Disney takes radical turn uplifting to disgraceful

Kristi Gange and Lindsey Buck

The greatest symbol of innocence in the world is a child, but where does corruption begin?

Leonard F. Peltier, a famous American activist and author, once said, “We each begin in innocence. We all become guilty.”

When raising a child, many parents rely on movies to reinforce the values that they have instilled in their children. However, a growing number of controversies in Disney films make it apparent that these images are not the ideas that should be filling the minds of youth.

When you are young you aren’t looking for the undertones that certain movies may have. As you get older, it’s brought to your attention that the movies you grew up watching and loved so much weren’t as innocent as you thought.

Movies such as “Dumbo,” “Lady and the Tramp,” “Tarzan,” and “Aladdin” feature negative stereotypes about race, as well as violence and sexual undertones.

From a young age, children are exposed to a world of sex, violence, racism, and much more in movies that are supposedly created just for them.

For example, in the movie “The Lion King” the main character Simba jumps on the ground, causing a cloud of dust to come up and form the word “sex.”

Some might argue that messages as small as this cause no harm to children and are put in movies for adult entertainment. However, subconsciously these movies can have harmful effects on children.

In “Aladdin,” the words “teenagers take your clothes off” can be heard during the magic carpet scene. Although Disney argues that the real words are “go kitty, take off,” there is a high amount of doubt among viewers.

Disney’s “Peter Pan” shows a group of Native American characters that live in Never-Never Land and represent numberous stereotypes of the culture, including the use of a peace pipe and the words such as “paleface” and “squaw.” In addition, there are also cliched accents used when a character slaps his hand to his mouth.

In Disney’s “Tarzan,” violence plays a large role in a series of vicious animal attacks and the implied death of Tarzan’s parents. In fact, the villain is killed ruthlessly by hanging vines.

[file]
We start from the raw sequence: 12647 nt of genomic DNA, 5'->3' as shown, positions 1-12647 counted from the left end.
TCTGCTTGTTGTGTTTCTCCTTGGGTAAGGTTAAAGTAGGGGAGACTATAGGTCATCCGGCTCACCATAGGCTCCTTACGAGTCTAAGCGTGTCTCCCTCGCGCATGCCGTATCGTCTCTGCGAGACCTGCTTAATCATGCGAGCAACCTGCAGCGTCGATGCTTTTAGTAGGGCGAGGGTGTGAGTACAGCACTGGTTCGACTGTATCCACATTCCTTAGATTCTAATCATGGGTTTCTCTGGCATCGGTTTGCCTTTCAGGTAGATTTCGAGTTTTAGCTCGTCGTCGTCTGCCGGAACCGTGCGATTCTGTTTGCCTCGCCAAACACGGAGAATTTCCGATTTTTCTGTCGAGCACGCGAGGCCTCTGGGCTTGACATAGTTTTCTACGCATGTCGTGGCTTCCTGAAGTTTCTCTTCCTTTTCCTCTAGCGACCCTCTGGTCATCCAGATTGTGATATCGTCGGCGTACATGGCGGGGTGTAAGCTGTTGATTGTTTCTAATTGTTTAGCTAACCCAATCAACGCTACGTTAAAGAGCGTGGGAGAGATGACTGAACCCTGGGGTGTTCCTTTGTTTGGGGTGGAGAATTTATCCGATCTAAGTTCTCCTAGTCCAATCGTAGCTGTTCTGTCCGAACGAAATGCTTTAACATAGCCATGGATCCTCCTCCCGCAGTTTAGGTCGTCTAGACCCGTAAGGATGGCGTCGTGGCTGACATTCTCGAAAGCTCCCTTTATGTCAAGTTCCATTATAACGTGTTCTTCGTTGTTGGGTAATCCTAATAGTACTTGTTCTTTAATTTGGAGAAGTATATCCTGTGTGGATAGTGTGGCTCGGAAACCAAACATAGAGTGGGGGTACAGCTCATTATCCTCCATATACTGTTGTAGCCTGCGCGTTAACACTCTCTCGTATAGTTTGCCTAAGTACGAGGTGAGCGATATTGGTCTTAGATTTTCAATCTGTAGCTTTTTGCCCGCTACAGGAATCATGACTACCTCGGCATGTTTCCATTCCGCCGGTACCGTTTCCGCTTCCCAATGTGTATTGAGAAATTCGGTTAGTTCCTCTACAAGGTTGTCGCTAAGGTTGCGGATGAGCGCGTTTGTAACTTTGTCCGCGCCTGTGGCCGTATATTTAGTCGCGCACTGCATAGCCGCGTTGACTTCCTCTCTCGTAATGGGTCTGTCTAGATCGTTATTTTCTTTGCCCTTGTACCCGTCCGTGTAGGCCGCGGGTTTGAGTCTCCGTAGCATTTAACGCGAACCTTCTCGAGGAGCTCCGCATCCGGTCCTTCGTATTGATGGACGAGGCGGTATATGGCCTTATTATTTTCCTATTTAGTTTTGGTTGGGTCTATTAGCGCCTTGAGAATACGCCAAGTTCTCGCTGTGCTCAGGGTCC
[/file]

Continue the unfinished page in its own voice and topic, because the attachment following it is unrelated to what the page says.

Where do we draw the line of what is appropriate for young kids? In studies it has been proven that much violence is caused by television, video games, and influences around children. What goes in truly does come out.

In “Dumbo,” there are three black crows, all of which are portrayed as simplistic, uneducated, and poor. In addition, the lead crow’s name is Jim Crow. Jim Crow was the name given to a set of rigid laws that further restricted the rights of African Americans between 1877 and the mid-1960s.

Finally, we are faced with the Siamese cats in “Lady and the Tramp.” These cats sport exaggerated, slanted eyes that play to a highly offensive stereotype of the Asian culture. The cats also spit and slur during speech while displaying bad grammar.

The G and PG ratings on these movies don’t hold much validity. When renting or purchasing movies, do parents really know what they are doing? It seems that instead of preserving innocence we are actually encouraging the loss of it.

When children subconsciously receive information that puts sexual concepts in their head, encourages the use of violence, and tells them that a certain type of person is inferior, they are subconsciously influenced whether they realize it or not.

These films hold a lot of power, and in order to benefit children and their future, they should encourage good principles. We believe it’s important to portray people in a respectful way. If the world wants to put an end to corruption, it must start at the very center of problems: the mind.           

Many factors play into this, but negative influence is one of the biggest factors.

Children and parents alike rely on these films to help implant good morals into the minds of youth. Disney has a powerful influence on young people, and the company should use that influence to help mold children into the best version of themselves that they can be.